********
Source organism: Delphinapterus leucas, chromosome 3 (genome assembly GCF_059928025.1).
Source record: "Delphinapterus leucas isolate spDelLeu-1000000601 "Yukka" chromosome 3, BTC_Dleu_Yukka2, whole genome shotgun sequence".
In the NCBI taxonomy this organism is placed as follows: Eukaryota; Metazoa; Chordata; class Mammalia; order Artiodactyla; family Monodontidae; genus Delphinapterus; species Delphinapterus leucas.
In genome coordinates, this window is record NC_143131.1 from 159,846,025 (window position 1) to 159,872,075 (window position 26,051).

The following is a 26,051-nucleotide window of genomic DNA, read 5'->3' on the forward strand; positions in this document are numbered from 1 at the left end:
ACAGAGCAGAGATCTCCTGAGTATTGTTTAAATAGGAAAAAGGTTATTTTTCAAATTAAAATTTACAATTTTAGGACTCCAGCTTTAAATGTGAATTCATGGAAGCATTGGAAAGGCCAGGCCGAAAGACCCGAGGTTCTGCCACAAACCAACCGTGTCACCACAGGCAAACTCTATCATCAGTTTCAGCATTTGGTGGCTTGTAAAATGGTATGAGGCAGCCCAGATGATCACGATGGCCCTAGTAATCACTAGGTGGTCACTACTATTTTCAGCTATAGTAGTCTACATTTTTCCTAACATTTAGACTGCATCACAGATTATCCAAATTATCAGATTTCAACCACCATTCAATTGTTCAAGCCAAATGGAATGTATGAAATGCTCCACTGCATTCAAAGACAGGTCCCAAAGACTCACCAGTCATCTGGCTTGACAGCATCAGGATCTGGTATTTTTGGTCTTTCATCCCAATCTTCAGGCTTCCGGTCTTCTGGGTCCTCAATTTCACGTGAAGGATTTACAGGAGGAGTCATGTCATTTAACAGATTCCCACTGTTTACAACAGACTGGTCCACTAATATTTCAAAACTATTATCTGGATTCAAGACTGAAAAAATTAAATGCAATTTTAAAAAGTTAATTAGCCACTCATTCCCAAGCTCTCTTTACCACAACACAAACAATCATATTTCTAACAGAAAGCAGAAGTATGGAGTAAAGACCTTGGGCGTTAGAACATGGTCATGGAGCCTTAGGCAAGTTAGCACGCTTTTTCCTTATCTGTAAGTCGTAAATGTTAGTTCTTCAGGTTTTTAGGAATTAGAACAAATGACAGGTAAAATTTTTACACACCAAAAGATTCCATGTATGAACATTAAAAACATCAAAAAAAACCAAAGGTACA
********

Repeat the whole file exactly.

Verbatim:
Source organism: Delphinapterus leucas, chromosome 3 (genome assembly GCF_059928025.1).
Source record: "Delphinapterus leucas isolate spDelLeu-1000000601 "Yukka" chromosome 3, BTC_Dleu_Yukka2, whole genome shotgun sequence".
In the NCBI taxonomy this organism is placed as follows: Eukaryota; Metazoa; Chordata; class Mammalia; order Artiodactyla; family Monodontidae; genus Delphinapterus; species Delphinapterus leucas.
In genome coordinates, this window is record NC_143131.1 from 159,846,025 (window position 1) to 159,872,075 (window position 26,051).

The following is a 26,051-nucleotide window of genomic DNA, read 5'->3' on the forward strand; positions in this document are numbered from 1 at the left end:
ACAGAGCAGAGATCTCCTGAGTATTGTTTAAATAGGAAAAAGGTTATTTTTCAAATTAAAATTTACAATTTTAGGACTCCAGCTTTAAATGTGAATTCATGGAAGCATTGGAAAGGCCAGGCCGAAAGACCCGAGGTTCTGCCACAAACCAACCGTGTCACCACAGGCAAACTCTATCATCAGTTTCAGCATTTGGTGGCTTGTAAAATGGTATGAGGCAGCCCAGATGATCACGATGGCCCTAGTAATCACTAGGTGGTCACTACTATTTTCAGCTATAGTAGTCTACATTTTTCCTAACATTTAGACTGCATCACAGATTATCCAAATTATCAGATTTCAACCACCATTCAATTGTTCAAGCCAAATGGAATGTATGAAATGCTCCACTGCATTCAAAGACAGGTCCCAAAGACTCACCAGTCATCTGGCTTGACAGCATCAGGATCTGGTATTTTTGGTCTTTCATCCCAATCTTCAGGCTTCCGGTCTTCTGGGTCCTCAATTTCACGTGAAGGATTTACAGGAGGAGTCATGTCATTTAACAGATTCCCACTGTTTACAACAGACTGGTCCACTAATATTTCAAAACTATTATCTGGATTCAAGACTGAAAAAATTAAATGCAATTTTAAAAAGTTAATTAGCCACTCATTCCCAAGCTCTCTTTACCACAACACAAACAATCATATTTCTAACAGAAAGCAGAAGTATGGAGTAAAGACCTTGGGCGTTAGAACATGGTCATGGAGCCTTAGGCAAGTTAGCACGCTTTTTCCTTATCTGTAAGTCGTAAATGTTAGTTCTTCAGGTTTTTAGGAATTAGAACAAATGACAGGTAAAATTTTTACACACCAAAAGATTCCATGTATGAACATTAAAAACATCAAAAAAAACCAAAGGTACA